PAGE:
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Mathew Ingram

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The age equation

Mathew Ingram


TORONTO (GlobeinvestorGOLD) — So you’re in your 40s now — heck, maybe you’re even pushing 50. Has your investment strategy kept up with your advancing years? Putting together a portfolio that makes sense isn’t necessarily a cut-and-dried issue of age, with specific investments for certain periods, but it does make sense to revisit your goals as you get older to make sure they fit.

The standard rule of thumb for investing is that you should take on less risk as you age — in other words, you should be the most risk-oriented when you are in your 20s, then ease off on the riskier stuff as you get to 40s and then move even further into the conservative, income-based investments as you get closer to your retirement. Some advisors argue that you should have 1 per cent of your portfolio in bonds for every year of your age, and the rest in stocks: 20 per cent at 20, 40 per cent at 40, etc.

Not everyone buys that, however. John McMurtry, a financial advisor with Assante Financial Management Ltd., says he believes basing all your investments on that kind of hard-and-fast rule “is a crock.” He says he has some clients who are in their 30s and are more conservative in their investment approach than other clients in their 50s, and vice versa.

As with most kinds of investing, Mr. McMurtry says, it depends on when you are likely to need the money that is in your portfolio. If you are a 25-year-old who plans to tour the world and live life as it comes, then you can probably afford to take risks with your investments and make up for any errors later on.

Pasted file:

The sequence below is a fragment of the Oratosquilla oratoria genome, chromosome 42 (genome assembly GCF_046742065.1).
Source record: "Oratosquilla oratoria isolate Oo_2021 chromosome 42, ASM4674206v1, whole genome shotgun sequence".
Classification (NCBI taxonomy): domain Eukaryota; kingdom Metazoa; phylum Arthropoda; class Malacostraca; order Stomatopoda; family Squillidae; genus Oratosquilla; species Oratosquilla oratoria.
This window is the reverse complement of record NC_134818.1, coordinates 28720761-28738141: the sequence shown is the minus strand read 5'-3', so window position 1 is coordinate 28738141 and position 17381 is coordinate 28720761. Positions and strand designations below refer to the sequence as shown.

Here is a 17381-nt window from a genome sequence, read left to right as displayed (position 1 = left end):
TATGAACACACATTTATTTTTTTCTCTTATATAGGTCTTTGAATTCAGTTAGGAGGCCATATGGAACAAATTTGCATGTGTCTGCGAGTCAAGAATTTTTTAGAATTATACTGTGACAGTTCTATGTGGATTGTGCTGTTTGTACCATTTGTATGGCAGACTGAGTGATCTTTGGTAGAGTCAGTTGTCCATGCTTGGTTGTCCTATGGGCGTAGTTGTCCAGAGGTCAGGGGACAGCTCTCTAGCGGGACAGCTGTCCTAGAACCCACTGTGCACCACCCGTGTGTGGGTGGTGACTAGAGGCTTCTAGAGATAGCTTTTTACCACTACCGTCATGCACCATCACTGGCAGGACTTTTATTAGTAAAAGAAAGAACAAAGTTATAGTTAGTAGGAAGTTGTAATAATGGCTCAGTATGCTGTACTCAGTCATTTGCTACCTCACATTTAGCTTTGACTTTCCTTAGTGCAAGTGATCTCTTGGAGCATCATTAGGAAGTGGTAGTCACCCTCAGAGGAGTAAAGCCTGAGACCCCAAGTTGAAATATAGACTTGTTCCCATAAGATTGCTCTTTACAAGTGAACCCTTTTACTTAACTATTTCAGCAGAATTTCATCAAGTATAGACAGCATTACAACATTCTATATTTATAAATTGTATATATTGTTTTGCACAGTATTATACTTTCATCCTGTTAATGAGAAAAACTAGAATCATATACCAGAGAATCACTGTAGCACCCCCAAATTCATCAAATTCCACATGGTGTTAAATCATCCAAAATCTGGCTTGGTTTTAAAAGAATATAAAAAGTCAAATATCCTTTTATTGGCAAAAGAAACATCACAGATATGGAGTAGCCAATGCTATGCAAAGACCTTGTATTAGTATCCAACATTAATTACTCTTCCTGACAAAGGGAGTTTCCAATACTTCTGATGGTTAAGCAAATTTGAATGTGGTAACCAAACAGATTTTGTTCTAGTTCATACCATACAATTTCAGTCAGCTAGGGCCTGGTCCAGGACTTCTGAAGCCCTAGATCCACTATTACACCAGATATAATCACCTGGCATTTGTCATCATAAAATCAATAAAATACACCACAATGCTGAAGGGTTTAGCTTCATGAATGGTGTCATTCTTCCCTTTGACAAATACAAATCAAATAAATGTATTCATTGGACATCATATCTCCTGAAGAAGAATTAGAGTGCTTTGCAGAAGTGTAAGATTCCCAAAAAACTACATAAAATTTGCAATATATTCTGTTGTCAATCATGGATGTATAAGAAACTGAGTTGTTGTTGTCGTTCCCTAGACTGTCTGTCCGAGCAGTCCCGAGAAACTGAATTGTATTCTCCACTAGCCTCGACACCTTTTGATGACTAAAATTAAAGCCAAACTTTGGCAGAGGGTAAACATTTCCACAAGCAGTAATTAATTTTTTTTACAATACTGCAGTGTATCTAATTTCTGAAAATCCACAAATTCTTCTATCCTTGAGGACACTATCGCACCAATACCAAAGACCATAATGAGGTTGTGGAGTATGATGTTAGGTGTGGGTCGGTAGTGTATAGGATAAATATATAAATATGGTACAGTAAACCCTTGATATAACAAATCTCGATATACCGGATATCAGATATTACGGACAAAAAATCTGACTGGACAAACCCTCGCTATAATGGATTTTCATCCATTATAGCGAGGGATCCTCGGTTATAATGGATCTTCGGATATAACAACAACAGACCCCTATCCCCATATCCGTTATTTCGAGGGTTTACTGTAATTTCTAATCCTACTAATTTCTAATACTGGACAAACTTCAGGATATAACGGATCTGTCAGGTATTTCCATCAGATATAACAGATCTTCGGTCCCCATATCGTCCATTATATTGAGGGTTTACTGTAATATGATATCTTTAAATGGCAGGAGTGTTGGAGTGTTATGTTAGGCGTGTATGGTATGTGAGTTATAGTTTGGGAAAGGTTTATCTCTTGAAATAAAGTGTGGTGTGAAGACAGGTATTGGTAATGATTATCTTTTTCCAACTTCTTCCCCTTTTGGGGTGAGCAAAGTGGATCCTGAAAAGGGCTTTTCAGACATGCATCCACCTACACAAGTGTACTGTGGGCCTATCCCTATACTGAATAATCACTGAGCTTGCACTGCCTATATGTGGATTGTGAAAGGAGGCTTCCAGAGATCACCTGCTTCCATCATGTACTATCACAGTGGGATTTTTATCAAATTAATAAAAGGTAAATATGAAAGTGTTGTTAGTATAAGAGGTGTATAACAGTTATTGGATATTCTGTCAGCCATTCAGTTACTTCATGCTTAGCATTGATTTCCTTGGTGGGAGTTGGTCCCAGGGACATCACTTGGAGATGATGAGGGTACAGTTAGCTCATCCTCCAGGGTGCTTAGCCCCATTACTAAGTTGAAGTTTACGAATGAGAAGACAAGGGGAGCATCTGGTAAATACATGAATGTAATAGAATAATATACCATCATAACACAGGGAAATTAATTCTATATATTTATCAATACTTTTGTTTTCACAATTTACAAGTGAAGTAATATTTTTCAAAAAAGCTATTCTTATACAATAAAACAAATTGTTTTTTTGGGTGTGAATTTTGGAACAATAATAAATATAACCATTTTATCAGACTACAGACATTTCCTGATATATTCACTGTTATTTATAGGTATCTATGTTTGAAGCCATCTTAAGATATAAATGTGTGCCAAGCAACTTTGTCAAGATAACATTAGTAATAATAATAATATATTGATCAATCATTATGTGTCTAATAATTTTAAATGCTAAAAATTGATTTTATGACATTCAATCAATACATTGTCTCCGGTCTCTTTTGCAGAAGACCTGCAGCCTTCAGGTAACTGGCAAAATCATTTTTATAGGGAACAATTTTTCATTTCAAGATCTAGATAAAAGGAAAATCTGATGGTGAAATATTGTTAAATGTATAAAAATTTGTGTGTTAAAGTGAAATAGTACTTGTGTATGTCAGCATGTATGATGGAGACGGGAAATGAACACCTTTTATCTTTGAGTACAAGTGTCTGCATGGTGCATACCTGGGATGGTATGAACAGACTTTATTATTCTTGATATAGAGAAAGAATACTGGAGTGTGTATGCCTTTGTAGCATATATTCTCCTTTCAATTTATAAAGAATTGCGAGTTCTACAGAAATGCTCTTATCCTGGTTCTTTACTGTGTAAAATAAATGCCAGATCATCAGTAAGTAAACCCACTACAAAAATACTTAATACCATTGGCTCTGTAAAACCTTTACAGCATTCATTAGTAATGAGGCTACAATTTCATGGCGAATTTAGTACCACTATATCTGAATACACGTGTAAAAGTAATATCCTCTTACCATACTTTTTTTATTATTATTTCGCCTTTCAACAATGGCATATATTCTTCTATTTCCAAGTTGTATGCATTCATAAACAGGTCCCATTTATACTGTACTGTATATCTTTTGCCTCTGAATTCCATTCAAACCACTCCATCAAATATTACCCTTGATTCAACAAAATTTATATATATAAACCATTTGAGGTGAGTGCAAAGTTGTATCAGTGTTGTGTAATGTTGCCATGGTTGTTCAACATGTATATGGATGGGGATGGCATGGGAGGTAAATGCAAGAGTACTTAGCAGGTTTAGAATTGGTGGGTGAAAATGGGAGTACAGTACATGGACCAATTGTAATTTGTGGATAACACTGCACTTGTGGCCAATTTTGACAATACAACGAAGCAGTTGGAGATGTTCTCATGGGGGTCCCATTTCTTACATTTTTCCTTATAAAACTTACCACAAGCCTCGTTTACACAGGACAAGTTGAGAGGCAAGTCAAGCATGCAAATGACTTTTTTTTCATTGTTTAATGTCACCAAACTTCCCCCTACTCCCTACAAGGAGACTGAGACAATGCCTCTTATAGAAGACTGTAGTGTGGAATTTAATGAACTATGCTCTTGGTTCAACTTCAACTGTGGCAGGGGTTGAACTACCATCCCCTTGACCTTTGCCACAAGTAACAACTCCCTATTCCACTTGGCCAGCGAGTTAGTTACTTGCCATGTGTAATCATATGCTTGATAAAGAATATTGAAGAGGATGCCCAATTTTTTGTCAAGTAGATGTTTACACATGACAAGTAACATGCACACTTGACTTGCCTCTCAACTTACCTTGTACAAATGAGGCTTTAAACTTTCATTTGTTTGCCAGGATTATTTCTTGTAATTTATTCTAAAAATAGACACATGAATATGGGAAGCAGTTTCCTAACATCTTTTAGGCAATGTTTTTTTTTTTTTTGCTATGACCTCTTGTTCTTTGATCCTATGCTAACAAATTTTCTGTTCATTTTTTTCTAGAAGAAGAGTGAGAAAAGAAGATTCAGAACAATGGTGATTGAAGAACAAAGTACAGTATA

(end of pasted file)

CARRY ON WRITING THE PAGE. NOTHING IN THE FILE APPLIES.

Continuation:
If you are in your late 20s and are thinking about settling down with someone soon, however, that approach isn’t going to hold true at all. According to Mr. McMurtry, that’s when you should probably focus on being more conservative with your investments, so that you can build a good foundation and save for a house or other spending you might want to do.

By contrast, if you are in your mid-40s and are making a good income with a stable job and you have one or even no children, then you can probably afford to get a little more risky with your investing. The good part, he says, is that even if things go bad, you still have plenty of time to make up for it before you are really going to need the money.

That doesn’t mean loading up on technology stocks or dumping 20 per cent of your money into an Asian fund, however. Mr. McMurtry says you should still go for a balanced strategy of income and growth — but maybe give yourself a bit more exposure to something with a little risk to it. In most cases, he says, that means picking a fund in which the manager has the leeway to overweight or underweight a sector if he or she thinks it is could produce stronger growth, such as commodities.

“I’d probably suggest an aggressive balanced fund with a globally diversified portfolio,” Mr. McMurtry says. And when it comes to proportion of bonds versus stocks, “I’d say anywhere from 80-per-cent equity and 20-per-cent income all the way down to 70-per-cent equity and 30-per-cent income.” Some investors might want some exposure to real estate, because it is a good diversifier. “It’s a little like equity and a little like bonds, and it doesn’t really correlate with either so it’s a good way of being diversified,” he says.

Some investors in their 40s might not be open to as much risk, he says, but for the most part when you’re at that stage of life you are “in the core of your accumulation phase, so you have a fairly long investment time line, and can afford to be a little more aggressive.” Besides, there’ll be plenty of time to get more conservative when you’re 60, right?

Mathew Ingram joined The Globe and Mail's online news team in June of 2000, after spending four years as the Western business columnist, based in Calgary.

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